Grandparents also contend that the trial court erred in admitting evidence that predated the original award of grandparent visitation. We disagree.
A. Standard of Review
We review evidentiary rulings for an abuse of discretion. E470 Pub. Highway Auth. v. 455 Co., 3 P.3d 18, 23 (Colo. 2000).
B. Applicable Law
When conditions have changed or previously unknown material facts have been discovered, evidence of events occurring before a decree or an award of parental responsibility may be introduced and considered if it is relevant to the issues on which the requested modification is based. See Ross v. Ross, 89 Colo. 536, 541-42, 5 P.2d 246, 249 (1931) (evidence relating to mother’s conduct prior to the divorce decree was relevant where it shed light on her fitness as a parent), superseded on other grounds by statute, as stated in In re Marriage of Eckman, 645 P.2d 866, 867 (Colo. App. 1982).
Here, mother’s description of the grandparents’ household both corroborated A.M.’s statements to his therapist (who was initially engaged after entry of the September 2008 order to assist concerning school behavior issues) about the use of drugs there, and illuminated mother’s concern about the child’s exposure to gang life. Therefore, the evidence was relevant and admissible. Further, evidence of the child’s recent difficulties in school, as well as the previously noted evidence of mother’s marriage and father’s adoption of A.M., established that a change in circumstances had occurred since the original visitation order.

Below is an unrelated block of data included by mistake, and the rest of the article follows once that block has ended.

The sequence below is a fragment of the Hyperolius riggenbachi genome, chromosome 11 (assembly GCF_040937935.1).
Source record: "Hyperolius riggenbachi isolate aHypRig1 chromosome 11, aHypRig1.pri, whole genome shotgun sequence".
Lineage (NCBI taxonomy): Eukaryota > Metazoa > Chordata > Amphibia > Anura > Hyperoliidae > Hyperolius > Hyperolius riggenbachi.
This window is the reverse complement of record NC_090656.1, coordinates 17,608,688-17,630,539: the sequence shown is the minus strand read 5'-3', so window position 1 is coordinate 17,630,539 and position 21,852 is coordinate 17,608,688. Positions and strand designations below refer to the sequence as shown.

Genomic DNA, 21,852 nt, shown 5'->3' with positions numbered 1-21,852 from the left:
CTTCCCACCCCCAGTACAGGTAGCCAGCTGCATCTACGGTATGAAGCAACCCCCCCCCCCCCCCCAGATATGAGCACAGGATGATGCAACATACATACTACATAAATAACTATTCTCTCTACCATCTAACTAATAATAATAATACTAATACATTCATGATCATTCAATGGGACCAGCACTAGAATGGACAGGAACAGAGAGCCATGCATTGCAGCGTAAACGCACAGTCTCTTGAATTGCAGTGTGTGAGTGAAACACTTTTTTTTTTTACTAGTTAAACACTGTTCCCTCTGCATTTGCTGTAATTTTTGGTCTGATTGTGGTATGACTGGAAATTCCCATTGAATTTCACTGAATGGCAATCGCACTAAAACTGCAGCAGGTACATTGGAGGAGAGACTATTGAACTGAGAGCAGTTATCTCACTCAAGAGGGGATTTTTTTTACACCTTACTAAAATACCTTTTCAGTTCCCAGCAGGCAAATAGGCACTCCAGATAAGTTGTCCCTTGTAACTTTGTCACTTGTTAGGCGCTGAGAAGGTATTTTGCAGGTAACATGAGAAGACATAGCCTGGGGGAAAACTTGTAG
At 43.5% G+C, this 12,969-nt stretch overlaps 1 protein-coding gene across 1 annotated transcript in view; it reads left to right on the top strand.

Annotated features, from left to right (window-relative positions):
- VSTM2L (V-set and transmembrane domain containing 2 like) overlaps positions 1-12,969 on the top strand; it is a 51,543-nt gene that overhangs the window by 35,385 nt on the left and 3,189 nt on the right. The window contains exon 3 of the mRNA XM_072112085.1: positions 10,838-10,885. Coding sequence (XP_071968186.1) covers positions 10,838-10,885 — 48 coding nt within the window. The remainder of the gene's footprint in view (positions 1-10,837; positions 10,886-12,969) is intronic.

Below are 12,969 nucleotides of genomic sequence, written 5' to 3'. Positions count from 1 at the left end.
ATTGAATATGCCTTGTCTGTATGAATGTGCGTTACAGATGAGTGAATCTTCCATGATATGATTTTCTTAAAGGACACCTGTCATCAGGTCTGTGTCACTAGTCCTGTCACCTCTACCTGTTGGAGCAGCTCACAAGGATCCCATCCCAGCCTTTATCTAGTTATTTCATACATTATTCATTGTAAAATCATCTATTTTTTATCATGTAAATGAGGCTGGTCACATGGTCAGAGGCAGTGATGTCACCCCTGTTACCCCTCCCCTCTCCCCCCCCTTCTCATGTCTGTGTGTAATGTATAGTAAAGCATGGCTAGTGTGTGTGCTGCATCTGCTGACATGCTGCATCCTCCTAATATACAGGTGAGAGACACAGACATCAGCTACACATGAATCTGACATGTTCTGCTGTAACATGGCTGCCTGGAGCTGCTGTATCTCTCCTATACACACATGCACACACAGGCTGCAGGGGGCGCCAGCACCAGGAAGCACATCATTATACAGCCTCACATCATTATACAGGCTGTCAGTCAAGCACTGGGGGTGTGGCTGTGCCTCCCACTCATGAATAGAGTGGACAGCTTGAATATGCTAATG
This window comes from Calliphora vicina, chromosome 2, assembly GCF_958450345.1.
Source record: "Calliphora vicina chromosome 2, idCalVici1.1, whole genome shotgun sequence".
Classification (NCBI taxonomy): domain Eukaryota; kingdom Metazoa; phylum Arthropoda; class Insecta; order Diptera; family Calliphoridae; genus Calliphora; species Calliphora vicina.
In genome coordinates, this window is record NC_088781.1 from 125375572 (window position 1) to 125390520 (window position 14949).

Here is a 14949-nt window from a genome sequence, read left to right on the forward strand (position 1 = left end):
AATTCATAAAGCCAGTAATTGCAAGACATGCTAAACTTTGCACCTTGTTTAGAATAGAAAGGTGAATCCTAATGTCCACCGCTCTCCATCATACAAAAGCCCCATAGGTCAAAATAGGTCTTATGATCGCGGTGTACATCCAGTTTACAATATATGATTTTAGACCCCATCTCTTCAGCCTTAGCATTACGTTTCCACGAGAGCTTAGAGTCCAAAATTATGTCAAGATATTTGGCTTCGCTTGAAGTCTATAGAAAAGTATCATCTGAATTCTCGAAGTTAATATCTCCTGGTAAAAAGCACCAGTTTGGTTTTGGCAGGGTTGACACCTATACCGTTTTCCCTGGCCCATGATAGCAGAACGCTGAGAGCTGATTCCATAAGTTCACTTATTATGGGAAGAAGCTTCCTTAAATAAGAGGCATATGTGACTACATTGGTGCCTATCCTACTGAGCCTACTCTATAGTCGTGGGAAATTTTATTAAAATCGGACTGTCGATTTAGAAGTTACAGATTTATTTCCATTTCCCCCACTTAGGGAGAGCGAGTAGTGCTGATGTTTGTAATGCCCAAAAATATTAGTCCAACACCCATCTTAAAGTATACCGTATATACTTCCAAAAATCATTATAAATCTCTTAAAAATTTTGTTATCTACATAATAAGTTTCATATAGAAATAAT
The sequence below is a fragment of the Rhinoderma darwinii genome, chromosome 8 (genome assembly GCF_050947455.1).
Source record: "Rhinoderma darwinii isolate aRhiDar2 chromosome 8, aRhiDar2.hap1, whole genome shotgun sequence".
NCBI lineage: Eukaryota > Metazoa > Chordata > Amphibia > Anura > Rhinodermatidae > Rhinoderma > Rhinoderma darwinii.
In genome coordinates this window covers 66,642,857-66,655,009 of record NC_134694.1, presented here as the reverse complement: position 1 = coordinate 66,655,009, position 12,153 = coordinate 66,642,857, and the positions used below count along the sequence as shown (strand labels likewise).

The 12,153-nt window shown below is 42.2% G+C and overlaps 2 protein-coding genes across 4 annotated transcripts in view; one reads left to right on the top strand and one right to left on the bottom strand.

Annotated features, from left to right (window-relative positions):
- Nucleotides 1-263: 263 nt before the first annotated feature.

Accordingly, we discern no abuse of discretion in the admission of this evidence.
The order is affirmed.
JUDGE FURMAN and JUDGE TERRY concur.
These opinions are not final. They may be modified, changed or withdrawn in accordance with Rules 40 and 49 of the Colorado Appellate Rules. Changes to or modifications of these opinions resulting from any action taken by the Court of Appeals or the Supreme Court are not incorporated here.
Colorado Court of Appeals Opinions || September 16, 2010